Bridge on River Styx Trail, Mammoth Cave 
During the next morning and afternoon we took a canoe trip down the Green River with Mammoth Cave Canoe and Kayak.  Here is the trip we choose: "Half Day Trip - Dennison Ferry - 8 miles - Our shortest trip taking 3 to 4 hours depending on river level and your pace. Excellent trip for beginners or those with small children. Great scenery, limestone bluffs, a small cave (canoe accessible depending on water level). No Rapids. Class 1. Never closed due to low water level."   I think it actually took almost 5 hours. This was fun and the kids liked it.  Though my husband was tired of paddling by the end.  We brought a lunch and ate in the canoes and on a little island along the way. I also brought a fly swatter in case of deer flies.  I had read a tip about this.  However, there were none.  Only tons of dragonflies that landed on my paddle when I rested between strokes.  During lunch on the island my three older kids (at the time 13, 10, and 9) were enjoying swimming across the river from the island to a spot where a rope had been hung.  They'd swim across, grab the rope on the other side, hold the rope for awhile letting the current stream by, let go, then swim back to the island downriver a bit, swimming hard before the current took them past the end of the island.  Now mind you, my kids are pretty good swimmers. And of course they were wearing life jackets.   But instead of enjoying their excitement of their little adventure, I was being anxious, afraid they would not swim hard enough and miss the end of the island.  Worst case scenario, they miss the island, I swim in after them, catch up to them, and we float along til the rest of the family came alone with the canoes.  It would have been no big deal.  Instead I nagged my husband and put an early stop to the fun.  It was a personal defeat for me knowing that I had given in to being the worry-wart mom who is too scared to let her kids enjoy an adventure.  In retrospect, I disappointed myself and my family.  I'm going to keep working on this.  Controlling my need to control a situation. It was a good lesson for me about parenting and control.  At any rate, I must keep working on this;  I'd like to canoe with alligators in the Everglades eventually.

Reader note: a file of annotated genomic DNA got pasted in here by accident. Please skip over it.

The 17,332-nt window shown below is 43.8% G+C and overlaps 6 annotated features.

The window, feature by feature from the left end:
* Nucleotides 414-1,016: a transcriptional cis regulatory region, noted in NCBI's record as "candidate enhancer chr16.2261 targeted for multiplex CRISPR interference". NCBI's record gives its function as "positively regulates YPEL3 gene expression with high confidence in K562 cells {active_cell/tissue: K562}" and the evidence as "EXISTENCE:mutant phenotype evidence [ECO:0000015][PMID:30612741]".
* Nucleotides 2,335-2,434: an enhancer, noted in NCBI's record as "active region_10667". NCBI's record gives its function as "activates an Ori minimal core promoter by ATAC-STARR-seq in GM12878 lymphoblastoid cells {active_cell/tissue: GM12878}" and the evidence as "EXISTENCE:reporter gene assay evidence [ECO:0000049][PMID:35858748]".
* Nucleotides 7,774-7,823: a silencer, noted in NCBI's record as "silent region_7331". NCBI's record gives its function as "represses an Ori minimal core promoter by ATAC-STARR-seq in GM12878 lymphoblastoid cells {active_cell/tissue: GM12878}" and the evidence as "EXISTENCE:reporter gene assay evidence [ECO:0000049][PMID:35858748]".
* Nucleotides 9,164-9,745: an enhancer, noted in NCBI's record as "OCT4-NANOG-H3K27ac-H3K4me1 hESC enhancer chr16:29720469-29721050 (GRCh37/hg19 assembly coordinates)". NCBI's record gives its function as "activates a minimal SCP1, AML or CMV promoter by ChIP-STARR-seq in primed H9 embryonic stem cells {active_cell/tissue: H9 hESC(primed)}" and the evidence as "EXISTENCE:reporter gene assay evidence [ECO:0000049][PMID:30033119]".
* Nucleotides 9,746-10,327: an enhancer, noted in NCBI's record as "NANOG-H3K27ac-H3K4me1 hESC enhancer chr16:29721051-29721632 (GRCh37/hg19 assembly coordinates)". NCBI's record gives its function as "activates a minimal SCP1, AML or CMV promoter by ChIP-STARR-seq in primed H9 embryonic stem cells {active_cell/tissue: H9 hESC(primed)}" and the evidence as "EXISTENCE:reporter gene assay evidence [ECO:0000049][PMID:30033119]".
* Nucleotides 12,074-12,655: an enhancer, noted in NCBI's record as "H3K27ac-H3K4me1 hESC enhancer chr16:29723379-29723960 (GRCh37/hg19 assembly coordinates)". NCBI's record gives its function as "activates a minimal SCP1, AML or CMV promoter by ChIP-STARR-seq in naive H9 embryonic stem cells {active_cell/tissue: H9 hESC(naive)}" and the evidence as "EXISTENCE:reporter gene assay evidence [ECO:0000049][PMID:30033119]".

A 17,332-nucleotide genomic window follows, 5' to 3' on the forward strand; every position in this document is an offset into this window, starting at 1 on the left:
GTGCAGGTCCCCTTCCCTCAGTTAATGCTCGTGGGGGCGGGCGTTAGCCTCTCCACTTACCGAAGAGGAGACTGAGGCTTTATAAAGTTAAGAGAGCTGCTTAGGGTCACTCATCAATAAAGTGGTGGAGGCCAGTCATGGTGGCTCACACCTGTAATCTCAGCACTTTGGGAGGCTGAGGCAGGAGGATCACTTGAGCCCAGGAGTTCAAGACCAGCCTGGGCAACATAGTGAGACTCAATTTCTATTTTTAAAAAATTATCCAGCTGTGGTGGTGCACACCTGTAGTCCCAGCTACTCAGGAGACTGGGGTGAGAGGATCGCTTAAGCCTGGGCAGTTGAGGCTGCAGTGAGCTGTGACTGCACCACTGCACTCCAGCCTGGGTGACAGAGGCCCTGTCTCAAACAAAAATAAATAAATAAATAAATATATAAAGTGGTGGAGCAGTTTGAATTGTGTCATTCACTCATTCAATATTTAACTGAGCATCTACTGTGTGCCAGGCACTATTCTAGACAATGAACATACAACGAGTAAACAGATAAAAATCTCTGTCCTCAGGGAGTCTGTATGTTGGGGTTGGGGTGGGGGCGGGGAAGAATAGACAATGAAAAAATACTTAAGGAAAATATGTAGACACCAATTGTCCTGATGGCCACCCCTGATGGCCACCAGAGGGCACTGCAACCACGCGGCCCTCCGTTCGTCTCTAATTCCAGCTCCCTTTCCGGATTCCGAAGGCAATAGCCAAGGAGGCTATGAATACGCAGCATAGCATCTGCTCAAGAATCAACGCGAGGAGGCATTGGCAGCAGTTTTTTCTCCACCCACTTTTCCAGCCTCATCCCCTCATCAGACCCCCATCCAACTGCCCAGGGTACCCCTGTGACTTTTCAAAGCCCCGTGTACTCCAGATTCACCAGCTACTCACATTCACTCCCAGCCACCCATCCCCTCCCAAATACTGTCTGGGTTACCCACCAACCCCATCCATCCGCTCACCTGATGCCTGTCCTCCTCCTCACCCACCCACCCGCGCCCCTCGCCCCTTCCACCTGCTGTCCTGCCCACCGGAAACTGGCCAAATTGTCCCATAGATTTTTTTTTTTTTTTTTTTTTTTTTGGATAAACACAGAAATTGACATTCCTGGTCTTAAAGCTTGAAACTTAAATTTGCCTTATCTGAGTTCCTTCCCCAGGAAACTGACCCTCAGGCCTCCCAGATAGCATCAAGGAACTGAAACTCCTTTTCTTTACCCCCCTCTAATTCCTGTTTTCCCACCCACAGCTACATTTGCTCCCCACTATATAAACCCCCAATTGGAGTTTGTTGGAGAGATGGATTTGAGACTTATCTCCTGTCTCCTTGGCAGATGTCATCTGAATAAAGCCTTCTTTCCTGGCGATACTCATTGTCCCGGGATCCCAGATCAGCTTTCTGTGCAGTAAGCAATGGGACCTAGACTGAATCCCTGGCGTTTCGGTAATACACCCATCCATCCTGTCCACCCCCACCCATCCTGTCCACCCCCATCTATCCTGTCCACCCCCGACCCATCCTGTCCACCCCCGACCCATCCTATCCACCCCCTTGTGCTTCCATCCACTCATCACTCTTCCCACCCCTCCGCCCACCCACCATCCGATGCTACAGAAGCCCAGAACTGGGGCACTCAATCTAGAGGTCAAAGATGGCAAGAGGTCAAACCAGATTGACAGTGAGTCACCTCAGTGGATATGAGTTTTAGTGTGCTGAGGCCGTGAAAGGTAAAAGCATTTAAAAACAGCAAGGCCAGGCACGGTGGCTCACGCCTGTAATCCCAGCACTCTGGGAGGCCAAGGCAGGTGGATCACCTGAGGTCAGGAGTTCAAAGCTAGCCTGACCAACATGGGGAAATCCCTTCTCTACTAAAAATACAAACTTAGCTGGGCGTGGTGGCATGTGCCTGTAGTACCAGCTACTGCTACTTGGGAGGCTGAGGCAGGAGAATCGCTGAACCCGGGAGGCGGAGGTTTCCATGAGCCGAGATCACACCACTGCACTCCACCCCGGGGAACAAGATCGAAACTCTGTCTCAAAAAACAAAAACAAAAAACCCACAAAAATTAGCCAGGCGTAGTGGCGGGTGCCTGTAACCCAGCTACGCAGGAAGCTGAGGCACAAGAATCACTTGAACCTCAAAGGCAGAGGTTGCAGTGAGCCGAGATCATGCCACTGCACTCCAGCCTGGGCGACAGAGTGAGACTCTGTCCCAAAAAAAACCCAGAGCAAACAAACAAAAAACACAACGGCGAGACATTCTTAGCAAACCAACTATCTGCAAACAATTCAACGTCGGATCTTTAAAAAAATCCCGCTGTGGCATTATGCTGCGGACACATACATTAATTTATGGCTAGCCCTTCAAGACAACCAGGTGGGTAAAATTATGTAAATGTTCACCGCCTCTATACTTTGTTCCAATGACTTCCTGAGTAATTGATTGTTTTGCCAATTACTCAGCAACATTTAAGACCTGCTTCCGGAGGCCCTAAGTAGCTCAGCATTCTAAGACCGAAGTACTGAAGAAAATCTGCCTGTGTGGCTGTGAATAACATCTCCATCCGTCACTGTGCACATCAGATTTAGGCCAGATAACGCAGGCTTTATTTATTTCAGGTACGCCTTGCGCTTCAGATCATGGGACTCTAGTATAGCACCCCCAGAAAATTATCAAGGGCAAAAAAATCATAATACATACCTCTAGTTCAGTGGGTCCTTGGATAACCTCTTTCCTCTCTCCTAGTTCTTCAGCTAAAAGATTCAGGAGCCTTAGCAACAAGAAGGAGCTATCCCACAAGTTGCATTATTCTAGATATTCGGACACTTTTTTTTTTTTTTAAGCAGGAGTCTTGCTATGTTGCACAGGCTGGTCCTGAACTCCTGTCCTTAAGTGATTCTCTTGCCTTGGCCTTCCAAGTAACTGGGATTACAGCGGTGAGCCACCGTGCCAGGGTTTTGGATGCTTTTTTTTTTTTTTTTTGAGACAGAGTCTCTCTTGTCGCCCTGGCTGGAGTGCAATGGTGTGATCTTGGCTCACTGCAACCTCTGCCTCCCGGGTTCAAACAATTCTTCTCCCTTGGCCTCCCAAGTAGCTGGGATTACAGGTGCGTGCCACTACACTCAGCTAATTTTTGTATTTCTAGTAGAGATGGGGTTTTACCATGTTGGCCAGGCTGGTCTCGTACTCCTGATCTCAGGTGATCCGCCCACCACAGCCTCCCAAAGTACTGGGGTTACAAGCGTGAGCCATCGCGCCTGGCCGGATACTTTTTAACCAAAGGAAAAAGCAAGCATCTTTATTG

So, if you are heading south through Kentucky, or just want a two or three day get-away, consider this trip.  Here's what we spent:
  • Jellystone Park 137.80/night for two nights          $276
  • Green River Canoeing for 6 people                       $91
  • National Park Service Historic Tour tickets for 6    $60
  • plus some food for the cabin, some fast-food, and gas to get there.